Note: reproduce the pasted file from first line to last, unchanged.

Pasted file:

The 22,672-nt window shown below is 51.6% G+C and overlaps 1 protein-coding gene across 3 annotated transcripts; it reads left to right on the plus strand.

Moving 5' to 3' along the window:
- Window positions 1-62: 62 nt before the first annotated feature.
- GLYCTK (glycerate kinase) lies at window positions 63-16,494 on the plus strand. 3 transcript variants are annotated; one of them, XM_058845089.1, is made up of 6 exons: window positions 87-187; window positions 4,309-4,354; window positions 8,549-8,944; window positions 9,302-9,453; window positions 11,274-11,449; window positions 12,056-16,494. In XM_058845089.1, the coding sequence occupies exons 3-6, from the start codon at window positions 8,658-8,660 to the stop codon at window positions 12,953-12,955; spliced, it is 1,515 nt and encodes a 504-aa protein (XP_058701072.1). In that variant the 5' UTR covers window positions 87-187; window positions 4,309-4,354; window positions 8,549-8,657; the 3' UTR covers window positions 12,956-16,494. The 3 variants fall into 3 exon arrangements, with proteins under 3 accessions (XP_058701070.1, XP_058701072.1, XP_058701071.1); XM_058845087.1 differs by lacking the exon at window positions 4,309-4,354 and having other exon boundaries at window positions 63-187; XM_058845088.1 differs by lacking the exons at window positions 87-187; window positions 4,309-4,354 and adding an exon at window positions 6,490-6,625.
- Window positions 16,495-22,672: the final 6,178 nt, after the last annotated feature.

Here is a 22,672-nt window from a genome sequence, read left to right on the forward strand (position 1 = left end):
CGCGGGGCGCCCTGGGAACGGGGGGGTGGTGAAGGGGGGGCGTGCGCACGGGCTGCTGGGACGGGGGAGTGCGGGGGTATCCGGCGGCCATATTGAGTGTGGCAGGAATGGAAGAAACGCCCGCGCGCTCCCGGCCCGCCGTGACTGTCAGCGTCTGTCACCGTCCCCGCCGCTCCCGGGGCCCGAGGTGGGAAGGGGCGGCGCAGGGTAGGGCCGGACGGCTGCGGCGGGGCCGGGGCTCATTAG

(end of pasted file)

The 22,672-nt window shown below is 51.6% G+C and overlaps 1 protein-coding gene across 3 annotated transcripts; it reads left to right on the plus strand.

Moving 5' to 3' along the window:
- Window positions 1-62: 62 nt before the first annotated feature.
- GLYCTK (glycerate kinase) lies at window positions 63-16,494 on the plus strand. 3 transcript variants are annotated; one of them, XM_058845089.1, is made up of 6 exons: window positions 87-187; window positions 4,309-4,354; window positions 8,549-8,944; window positions 9,302-9,453; window positions 11,274-11,449; window positions 12,056-16,494. In XM_058845089.1, the coding sequence occupies exons 3-6, from the start codon at window positions 8,658-8,660 to the stop codon at window positions 12,953-12,955; spliced, it is 1,515 nt and encodes a 504-aa protein (XP_058701072.1). In that variant the 5' UTR covers window positions 87-187; window positions 4,309-4,354; window positions 8,549-8,657; the 3' UTR covers window positions 12,956-16,494. The 3 variants fall into 3 exon arrangements, with proteins under 3 accessions (XP_058701070.1, XP_058701072.1, XP_058701071.1); XM_058845087.1 differs by lacking the exon at window positions 4,309-4,354 and having other exon boundaries at window positions 63-187; XM_058845088.1 differs by lacking the exons at window positions 87-187; window positions 4,309-4,354 and adding an exon at window positions 6,490-6,625.
- Window positions 16,495-22,672: the final 6,178 nt, after the last annotated feature.

Here is a 22,672-nt window from a genome sequence, read left to right on the forward strand (position 1 = left end):
CGCGGGGCGCCCTGGGAACGGGGGGGTGGTGAAGGGGGGGCGTGCGCACGGGCTGCTGGGACGGGGGAGTGCGGGGGTATCCGGCGGCCATATTGAGTGTGGCAGGAATGGAAGAAACGCCCGCGCGCTCCCGGCCCGCCGTGACTGTCAGCGTCTGTCACCGTCCCCGCCGCTCCCGGGGCCCGAGGTGGGAAGGGGCGGCGCAGGGTAGGGCCGGACGGCTGCGGCGGGGCCGGGGCTCATTAG